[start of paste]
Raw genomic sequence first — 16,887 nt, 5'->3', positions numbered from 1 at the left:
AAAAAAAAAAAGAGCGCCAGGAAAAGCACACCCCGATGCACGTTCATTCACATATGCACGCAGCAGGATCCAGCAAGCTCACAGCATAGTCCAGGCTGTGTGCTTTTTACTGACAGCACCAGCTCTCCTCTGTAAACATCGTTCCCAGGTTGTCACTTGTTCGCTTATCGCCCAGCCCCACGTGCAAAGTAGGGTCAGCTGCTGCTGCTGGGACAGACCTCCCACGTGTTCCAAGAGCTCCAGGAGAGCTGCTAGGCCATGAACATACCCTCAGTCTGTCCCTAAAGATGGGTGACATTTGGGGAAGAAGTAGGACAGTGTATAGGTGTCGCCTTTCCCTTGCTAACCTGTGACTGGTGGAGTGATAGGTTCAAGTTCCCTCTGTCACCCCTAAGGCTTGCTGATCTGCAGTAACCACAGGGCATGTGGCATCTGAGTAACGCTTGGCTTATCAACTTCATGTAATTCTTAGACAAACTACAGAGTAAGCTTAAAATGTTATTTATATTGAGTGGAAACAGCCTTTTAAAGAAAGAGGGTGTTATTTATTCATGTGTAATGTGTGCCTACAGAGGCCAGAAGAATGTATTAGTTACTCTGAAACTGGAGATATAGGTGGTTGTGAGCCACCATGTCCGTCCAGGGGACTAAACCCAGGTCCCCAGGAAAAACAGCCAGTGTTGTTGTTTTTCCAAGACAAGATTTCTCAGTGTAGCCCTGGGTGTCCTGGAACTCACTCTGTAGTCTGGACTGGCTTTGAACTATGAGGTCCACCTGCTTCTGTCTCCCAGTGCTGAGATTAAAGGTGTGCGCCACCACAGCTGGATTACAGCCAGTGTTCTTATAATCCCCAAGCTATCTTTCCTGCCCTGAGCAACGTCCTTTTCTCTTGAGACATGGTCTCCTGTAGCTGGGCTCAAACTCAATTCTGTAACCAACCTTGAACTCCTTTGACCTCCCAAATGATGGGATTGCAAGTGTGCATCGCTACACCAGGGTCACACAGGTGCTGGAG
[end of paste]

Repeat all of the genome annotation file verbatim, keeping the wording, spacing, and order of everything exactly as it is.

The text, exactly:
Raw genomic sequence first — 16,887 nt, 5'->3', positions numbered from 1 at the left:
AAAAAAAAAAAGAGCGCCAGGAAAAGCACACCCCGATGCACGTTCATTCACATATGCACGCAGCAGGATCCAGCAAGCTCACAGCATAGTCCAGGCTGTGTGCTTTTTACTGACAGCACCAGCTCTCCTCTGTAAACATCGTTCCCAGGTTGTCACTTGTTCGCTTATCGCCCAGCCCCACGTGCAAAGTAGGGTCAGCTGCTGCTGCTGGGACAGACCTCCCACGTGTTCCAAGAGCTCCAGGAGAGCTGCTAGGCCATGAACATACCCTCAGTCTGTCCCTAAAGATGGGTGACATTTGGGGAAGAAGTAGGACAGTGTATAGGTGTCGCCTTTCCCTTGCTAACCTGTGACTGGTGGAGTGATAGGTTCAAGTTCCCTCTGTCACCCCTAAGGCTTGCTGATCTGCAGTAACCACAGGGCATGTGGCATCTGAGTAACGCTTGGCTTATCAACTTCATGTAATTCTTAGACAAACTACAGAGTAAGCTTAAAATGTTATTTATATTGAGTGGAAACAGCCTTTTAAAGAAAGAGGGTGTTATTTATTCATGTGTAATGTGTGCCTACAGAGGCCAGAAGAATGTATTAGTTACTCTGAAACTGGAGATATAGGTGGTTGTGAGCCACCATGTCCGTCCAGGGGACTAAACCCAGGTCCCCAGGAAAAACAGCCAGTGTTGTTGTTTTTCCAAGACAAGATTTCTCAGTGTAGCCCTGGGTGTCCTGGAACTCACTCTGTAGTCTGGACTGGCTTTGAACTATGAGGTCCACCTGCTTCTGTCTCCCAGTGCTGAGATTAAAGGTGTGCGCCACCACAGCTGGATTACAGCCAGTGTTCTTATAATCCCCAAGCTATCTTTCCTGCCCTGAGCAACGTCCTTTTCTCTTGAGACATGGTCTCCTGTAGCTGGGCTCAAACTCAATTCTGTAACCAACCTTGAACTCCTTTGACCTCCCAAATGATGGGATTGCAAGTGTGCATCGCTACACCAGGGTCACACAGGTGCTGGAG